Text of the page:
Lessons from Weimar Part II

The previously mentioned bad elements of the post-WWII (West-)German political system were the weak presidency and the electoral threshold keeping small (and new) parties out and a very weak symbolic presidency. The president is not elected by popular vote and has little executive power. Executive power rests almost entirely in the government which relies on parliament (legislative power).

This is based on a certain interpretation off what went wrong in Weimar. Small extremist parties supposedly made a constructive Reichstag majority impossible and were able to build support by gaining attention in parliament.

Eventually the fringe Nazis became popular. Authoritarian leaning Hindenburg undermined democracy by using his presidential powers and helped the Nazis destroy democracy through the Reichstag fire decree.

This is not even half of the real story and it provides a cure worse than the disease.

Electoral threshold

Germany’s electoral threshold off 5 % is unusually high. While Weimar did indeed see a lot of small splinter factions with the larger parties having trouble forming a majority, this was partially due to disagreements over how to handle the great depression amongst large parties like the Catholic Centrists and Social Democrats.

The fact that there were many splinter indicated the high level of dissatisfaction. To try to hide this through a voter threshold is extremely dubious. Feigning a consensus that doesn’t really exist is not a good system. It’s a pseudo-democracy where larger groups dominate and monopolize the claim to the general will.

As opponents of electoral thresholds have pointed out, an electoral threshold would have actually aided the Nazis if they had managed to break through without first having a tiny representation in the Reichstag, and it’s a significant possibility they could have done so.

The Nazis did not acquire much attention between 1928 and 1930 with their tiny percentage of seats in the Reichstag but largely through activity outside of parliament, primarily it allying with the Right-wing parties in opposing the Young Plan. It’s highly debatable whether the Nazis would have been kept out of that alliance and failed to score a huge victory during the 1930 Reichstag elections, if they had been excluded from the Reichstag under a voter threshold in 1928 or before.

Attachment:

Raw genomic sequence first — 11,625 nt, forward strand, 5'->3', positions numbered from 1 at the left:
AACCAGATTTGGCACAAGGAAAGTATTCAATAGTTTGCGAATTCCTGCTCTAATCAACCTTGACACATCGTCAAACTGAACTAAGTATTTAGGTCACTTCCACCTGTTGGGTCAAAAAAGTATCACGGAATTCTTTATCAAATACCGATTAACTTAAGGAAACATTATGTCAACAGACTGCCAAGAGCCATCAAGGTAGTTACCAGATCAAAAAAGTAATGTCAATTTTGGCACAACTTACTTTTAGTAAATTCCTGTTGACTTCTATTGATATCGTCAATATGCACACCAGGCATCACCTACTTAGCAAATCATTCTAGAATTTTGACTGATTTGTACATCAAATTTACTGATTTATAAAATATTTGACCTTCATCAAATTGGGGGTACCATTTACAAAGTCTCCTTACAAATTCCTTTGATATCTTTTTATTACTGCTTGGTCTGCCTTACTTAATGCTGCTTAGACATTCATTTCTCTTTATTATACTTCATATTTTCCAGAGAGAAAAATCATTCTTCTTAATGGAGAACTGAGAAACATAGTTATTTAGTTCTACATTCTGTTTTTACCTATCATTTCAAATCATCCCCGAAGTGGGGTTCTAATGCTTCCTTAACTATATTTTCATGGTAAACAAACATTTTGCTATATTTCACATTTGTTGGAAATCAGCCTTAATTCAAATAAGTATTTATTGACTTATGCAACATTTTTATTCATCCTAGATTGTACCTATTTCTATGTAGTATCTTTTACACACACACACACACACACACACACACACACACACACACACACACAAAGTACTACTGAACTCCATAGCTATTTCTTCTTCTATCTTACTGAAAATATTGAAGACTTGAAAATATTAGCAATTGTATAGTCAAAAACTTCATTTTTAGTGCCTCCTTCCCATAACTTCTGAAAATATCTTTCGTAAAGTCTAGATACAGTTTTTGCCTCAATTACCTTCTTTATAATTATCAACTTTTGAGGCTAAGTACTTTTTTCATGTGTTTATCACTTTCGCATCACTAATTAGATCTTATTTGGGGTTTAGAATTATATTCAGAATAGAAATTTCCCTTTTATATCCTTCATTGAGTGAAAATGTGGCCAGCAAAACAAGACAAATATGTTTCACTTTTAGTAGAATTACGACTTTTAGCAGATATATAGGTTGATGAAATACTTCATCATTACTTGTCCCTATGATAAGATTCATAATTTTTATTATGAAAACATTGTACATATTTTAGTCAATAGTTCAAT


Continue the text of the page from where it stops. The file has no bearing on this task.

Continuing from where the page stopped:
The KPD managed to get just over 5 % and earn representation in the Reichstag during the 1949 elections.

Hindenburg and the ‘overly powerful’ presidency

When it comes to the presidential powers, several facts and nuances undermine the anti-authoritarian narrative.

While the Nazis ended up making use of Hindenburg’s emergency powers after the Reichstag fire, this abuse of the presidential powers was only possible after Hitler had actually successfully become chancellor and the misuse of the Reichstag Fire Decree was only one part of their power grab.

The function of the President under the Weimar system has been criticized by experts as being a de facto replacement emperor. The President was head of state, commander in chief and could veto legislation, but also this is true of the president in the USA as well and the President was not head of government (unlike in the USA or even Brazil) instead the chancellor was.

The main controversial presidential powers were: the ability of the president to sack a chancellor who retained majority support in the Reichstag, his ability to sign decree laws (always needing co-signature of the chancellor or another minister) in case of parliamentary deadlock, his ability to declare a state of emergency or martial and suspend several civil liberties such as freedom of the press or assembly (but not basic rights like freedom of religion) and temporarily take over state governments (this also needed to be co-signed), and finally his ability to dissolve the Reichstag and call for new elections.

The Reichstag could cancel both the decree laws and the state of emergency and suspension of civil liberties by simple majority however. They could hold a vote of no confidence against any chancellor the president appointed who needed to co-sign such measures. While the president could dissolve the Reichstag and could for new elections, these were constitutionally required to be held within 60 days.

The only way for a president to appoint a chancellor to his own liking and pass unpopular decree laws indefinitely against the majority, was too ignore that last provision, violate the constitution and not hold new elections after dissolving the Reichstag. This Hindunberg never did, in spite of urger by authoritarian conservatives around him. Instead the Nazis used emergency powers within the constitutional limits.

Parliamentary problems